Six Degrees: From Questor Thews to Peet the Sock Man
I finally get to choose between two books I’ve actually read this week! J.L. Mbewe wrote about Edmund from The Lion the Witch and the Wardrobe, one of my favorite books from one of my favorite authors, C.S. Lewis. It was really tempting to go with that one, but Jenelle beat me to the punch by going there first in her post comparing Lucy to Willow. So, not wanting to go to the Narnia well twice in a row, I decided to answer a strange classified ad in the paper and connect to a character from Terry Brooks’ Magic Kingdom for Sale: SOLD!
Now, while I have read this book, it was so long ago that my recollections were very fuzzy. But I did a little refresher course and things quickly came back to me. And the character I chose from this light-hearted tale was Questor Thews the bumbling wizard. And the character he reminds me of is Peet the Sock Man from Andrew Peterson’s On the Edge of the Dark Sea of Darkness, Book 1 of the Wingfeather Saga.
Peterson’s story, like Brooks’ is also rather humorous at times, sometimes ridiculously so. It reminded me at times like Mark Twain’s Tom Sawyer, in that it feels like a “tall tale” at times, or perhaps the works of Roal Dahl would be an even better comparison as the descriptions about the world are at times larger than life, bordering on the absurd.
No one represents the wild and wooly nature of the story than Peet. In contrast to Questor, he comes across as sad and confused, as if something terrible had happened to him or he was not altogether there mentally. However, like Questor, he wears patchwork clothing and is tall and awkward, his body reminiscent of a scarecrow. He also has the odd habit of wearing socks on his hands (thus the reason for his hame). Though he doesn’t have any magic, he seems to have some sort of special power or mystery to him. Peet is also some sort of acrobat, but his stunts come off as odd and strange and that reminded me a bit of the results of Questor’s magic.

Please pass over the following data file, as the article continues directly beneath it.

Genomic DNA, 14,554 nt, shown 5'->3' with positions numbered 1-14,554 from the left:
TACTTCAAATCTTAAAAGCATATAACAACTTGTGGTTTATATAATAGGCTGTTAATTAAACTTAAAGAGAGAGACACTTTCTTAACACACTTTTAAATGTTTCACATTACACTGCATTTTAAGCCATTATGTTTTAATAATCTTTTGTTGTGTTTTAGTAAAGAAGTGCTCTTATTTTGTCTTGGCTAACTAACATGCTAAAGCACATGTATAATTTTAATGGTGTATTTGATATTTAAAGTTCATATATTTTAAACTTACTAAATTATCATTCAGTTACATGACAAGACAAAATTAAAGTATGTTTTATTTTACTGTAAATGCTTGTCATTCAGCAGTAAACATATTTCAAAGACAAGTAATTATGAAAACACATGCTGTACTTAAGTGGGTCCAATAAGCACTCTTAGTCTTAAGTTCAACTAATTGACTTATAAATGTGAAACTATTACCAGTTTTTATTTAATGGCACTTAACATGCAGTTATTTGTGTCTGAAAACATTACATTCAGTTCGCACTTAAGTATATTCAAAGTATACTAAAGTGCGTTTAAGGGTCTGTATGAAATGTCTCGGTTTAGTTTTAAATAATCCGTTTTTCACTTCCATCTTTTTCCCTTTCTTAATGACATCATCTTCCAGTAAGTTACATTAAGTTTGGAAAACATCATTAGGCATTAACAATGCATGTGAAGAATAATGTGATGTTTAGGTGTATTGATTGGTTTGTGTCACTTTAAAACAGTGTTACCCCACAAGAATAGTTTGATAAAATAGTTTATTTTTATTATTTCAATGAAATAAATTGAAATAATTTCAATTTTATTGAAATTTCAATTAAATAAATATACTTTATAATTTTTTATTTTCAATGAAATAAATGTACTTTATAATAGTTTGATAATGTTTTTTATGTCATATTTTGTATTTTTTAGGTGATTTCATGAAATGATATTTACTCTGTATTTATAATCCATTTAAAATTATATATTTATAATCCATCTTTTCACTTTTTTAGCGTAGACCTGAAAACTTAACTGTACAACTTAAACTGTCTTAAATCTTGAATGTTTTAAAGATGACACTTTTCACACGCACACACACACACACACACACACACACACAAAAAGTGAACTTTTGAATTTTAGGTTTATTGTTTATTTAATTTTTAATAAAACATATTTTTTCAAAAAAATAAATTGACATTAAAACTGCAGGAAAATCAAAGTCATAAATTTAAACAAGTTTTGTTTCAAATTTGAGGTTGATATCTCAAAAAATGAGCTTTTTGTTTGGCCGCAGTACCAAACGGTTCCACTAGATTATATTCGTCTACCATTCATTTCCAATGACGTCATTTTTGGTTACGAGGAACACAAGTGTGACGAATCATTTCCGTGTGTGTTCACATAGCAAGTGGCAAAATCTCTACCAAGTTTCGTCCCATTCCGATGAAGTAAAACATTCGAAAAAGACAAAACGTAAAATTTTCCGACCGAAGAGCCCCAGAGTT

The central characters in the story come from the Igiby family. Janner is the protective older brother, looking out for his two younger siblings. Like the aforementioned Tom Sawyer, he has a bit of a rebellious streak as well, often exploring in places he shouldn’t. He’s seems to bear the weight of being the older brother rather heavily, feeling more acutely than most the ache that has been left by his missing father. The Igiby children are raised by their mother Nia, who, in addition to carrying herself with dignity and a steady confidence, happens to be a rather inventive cook.
With the children’s father not present, their grandfather Podo Helmer lives with them on the Igiby farm and helps out as much as he can. Gruff and with a bit of a temper, old Podo is an ex-pirate who is now more concerned with fighting off the pests invading his garden than in searching for buried treasure. But as stiff and stern as Podo can be, when it comes to the children, he’s definitely a softy and would do anything in his power to protect them.
The Igiby’s live in the land of Skree which unfortunately has been overrun by the dreaded Fangs, lizardish men with poison bites and temperaments to match their appearance. Though none of the Fangs particularly like their human subjects, most are content to leave them alone as long as they don’t cause any trouble. All except Slarb, who has a particularly nasty disposition. And when the children accidentally run into him at the wrong time and in the wrong place, they only escape with their lives through Peet’s timely intervention.
Though they aren’t really characters per se, besides the Fangs, one of the most fearsome dangers in Skree are the dreaded Toothy Cows, one of Peterson’s more unique creations. They wander the forest and are not to be trifled with. They are rumored to have the temperament of a hornet’s nest, but with long, sharp teeth and several hundred pounds of angst and fury added on.
The Igiby’s are also helped in their struggle against the Fangs by Oskar the Bookeeper who turns out to be something of an undercover resistance fighter against the Fangs, hiding weapons in his shop for the day when the people will rise up against their scaly overlords.
It’s an interesting story that hearkens back to a more classical fairy-tale style and one I’d recommend. I hope some of these characters will spark a connection in the minds those who choose to rise to the challenge!
Speaking of which, if you are new to this whole Six Degrees thing, here’s an overview of how this cool little meme works. We’d love to have you participate so we can link back to your post!